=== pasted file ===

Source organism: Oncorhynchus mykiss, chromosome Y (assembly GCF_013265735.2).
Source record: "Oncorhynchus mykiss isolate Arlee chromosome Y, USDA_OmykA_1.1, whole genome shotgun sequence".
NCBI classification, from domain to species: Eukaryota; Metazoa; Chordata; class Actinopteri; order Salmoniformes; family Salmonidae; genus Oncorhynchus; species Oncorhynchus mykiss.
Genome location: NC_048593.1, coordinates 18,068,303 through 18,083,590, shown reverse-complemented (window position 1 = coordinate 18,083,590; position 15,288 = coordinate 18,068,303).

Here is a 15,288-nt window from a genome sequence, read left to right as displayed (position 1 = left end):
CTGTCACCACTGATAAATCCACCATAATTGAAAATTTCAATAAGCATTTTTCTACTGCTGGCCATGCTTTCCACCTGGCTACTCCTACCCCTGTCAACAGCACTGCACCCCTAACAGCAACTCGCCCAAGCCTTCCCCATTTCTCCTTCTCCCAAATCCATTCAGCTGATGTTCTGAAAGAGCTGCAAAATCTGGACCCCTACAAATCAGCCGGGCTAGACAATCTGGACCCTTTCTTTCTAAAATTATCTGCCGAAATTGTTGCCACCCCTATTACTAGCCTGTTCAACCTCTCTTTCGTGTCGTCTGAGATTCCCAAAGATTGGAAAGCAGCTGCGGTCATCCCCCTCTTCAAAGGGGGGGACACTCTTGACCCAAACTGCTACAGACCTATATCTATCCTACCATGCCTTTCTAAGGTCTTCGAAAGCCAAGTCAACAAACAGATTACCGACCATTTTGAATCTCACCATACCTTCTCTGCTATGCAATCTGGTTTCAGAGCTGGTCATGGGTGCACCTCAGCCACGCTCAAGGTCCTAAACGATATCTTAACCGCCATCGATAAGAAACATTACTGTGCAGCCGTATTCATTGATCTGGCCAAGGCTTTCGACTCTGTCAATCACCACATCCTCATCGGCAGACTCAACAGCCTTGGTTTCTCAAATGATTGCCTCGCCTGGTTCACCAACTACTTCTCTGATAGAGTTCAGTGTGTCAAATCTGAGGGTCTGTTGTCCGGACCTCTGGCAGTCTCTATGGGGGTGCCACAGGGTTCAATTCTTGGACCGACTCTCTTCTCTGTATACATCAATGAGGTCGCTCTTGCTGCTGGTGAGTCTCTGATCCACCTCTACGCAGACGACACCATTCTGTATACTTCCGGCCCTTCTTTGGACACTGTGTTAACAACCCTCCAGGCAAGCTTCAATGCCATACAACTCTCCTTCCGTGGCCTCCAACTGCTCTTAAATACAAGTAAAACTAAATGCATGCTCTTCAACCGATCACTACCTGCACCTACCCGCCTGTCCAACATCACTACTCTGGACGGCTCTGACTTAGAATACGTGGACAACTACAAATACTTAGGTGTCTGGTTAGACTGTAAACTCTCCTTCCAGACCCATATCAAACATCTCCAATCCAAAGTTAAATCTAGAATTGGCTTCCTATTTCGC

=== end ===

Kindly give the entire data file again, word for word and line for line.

Source organism: Oncorhynchus mykiss, chromosome Y (assembly GCF_013265735.2).
Source record: "Oncorhynchus mykiss isolate Arlee chromosome Y, USDA_OmykA_1.1, whole genome shotgun sequence".
NCBI classification, from domain to species: Eukaryota; Metazoa; Chordata; class Actinopteri; order Salmoniformes; family Salmonidae; genus Oncorhynchus; species Oncorhynchus mykiss.
Genome location: NC_048593.1, coordinates 18,068,303 through 18,083,590, shown reverse-complemented (window position 1 = coordinate 18,083,590; position 15,288 = coordinate 18,068,303).

Here is a 15,288-nt window from a genome sequence, read left to right as displayed (position 1 = left end):
CTGTCACCACTGATAAATCCACCATAATTGAAAATTTCAATAAGCATTTTTCTACTGCTGGCCATGCTTTCCACCTGGCTACTCCTACCCCTGTCAACAGCACTGCACCCCTAACAGCAACTCGCCCAAGCCTTCCCCATTTCTCCTTCTCCCAAATCCATTCAGCTGATGTTCTGAAAGAGCTGCAAAATCTGGACCCCTACAAATCAGCCGGGCTAGACAATCTGGACCCTTTCTTTCTAAAATTATCTGCCGAAATTGTTGCCACCCCTATTACTAGCCTGTTCAACCTCTCTTTCGTGTCGTCTGAGATTCCCAAAGATTGGAAAGCAGCTGCGGTCATCCCCCTCTTCAAAGGGGGGGACACTCTTGACCCAAACTGCTACAGACCTATATCTATCCTACCATGCCTTTCTAAGGTCTTCGAAAGCCAAGTCAACAAACAGATTACCGACCATTTTGAATCTCACCATACCTTCTCTGCTATGCAATCTGGTTTCAGAGCTGGTCATGGGTGCACCTCAGCCACGCTCAAGGTCCTAAACGATATCTTAACCGCCATCGATAAGAAACATTACTGTGCAGCCGTATTCATTGATCTGGCCAAGGCTTTCGACTCTGTCAATCACCACATCCTCATCGGCAGACTCAACAGCCTTGGTTTCTCAAATGATTGCCTCGCCTGGTTCACCAACTACTTCTCTGATAGAGTTCAGTGTGTCAAATCTGAGGGTCTGTTGTCCGGACCTCTGGCAGTCTCTATGGGGGTGCCACAGGGTTCAATTCTTGGACCGACTCTCTTCTCTGTATACATCAATGAGGTCGCTCTTGCTGCTGGTGAGTCTCTGATCCACCTCTACGCAGACGACACCATTCTGTATACTTCCGGCCCTTCTTTGGACACTGTGTTAACAACCCTCCAGGCAAGCTTCAATGCCATACAACTCTCCTTCCGTGGCCTCCAACTGCTCTTAAATACAAGTAAAACTAAATGCATGCTCTTCAACCGATCACTACCTGCACCTACCCGCCTGTCCAACATCACTACTCTGGACGGCTCTGACTTAGAATACGTGGACAACTACAAATACTTAGGTGTCTGGTTAGACTGTAAACTCTCCTTCCAGACCCATATCAAACATCTCCAATCCAAAGTTAAATCTAGAATTGGCTTCCTATTTCGC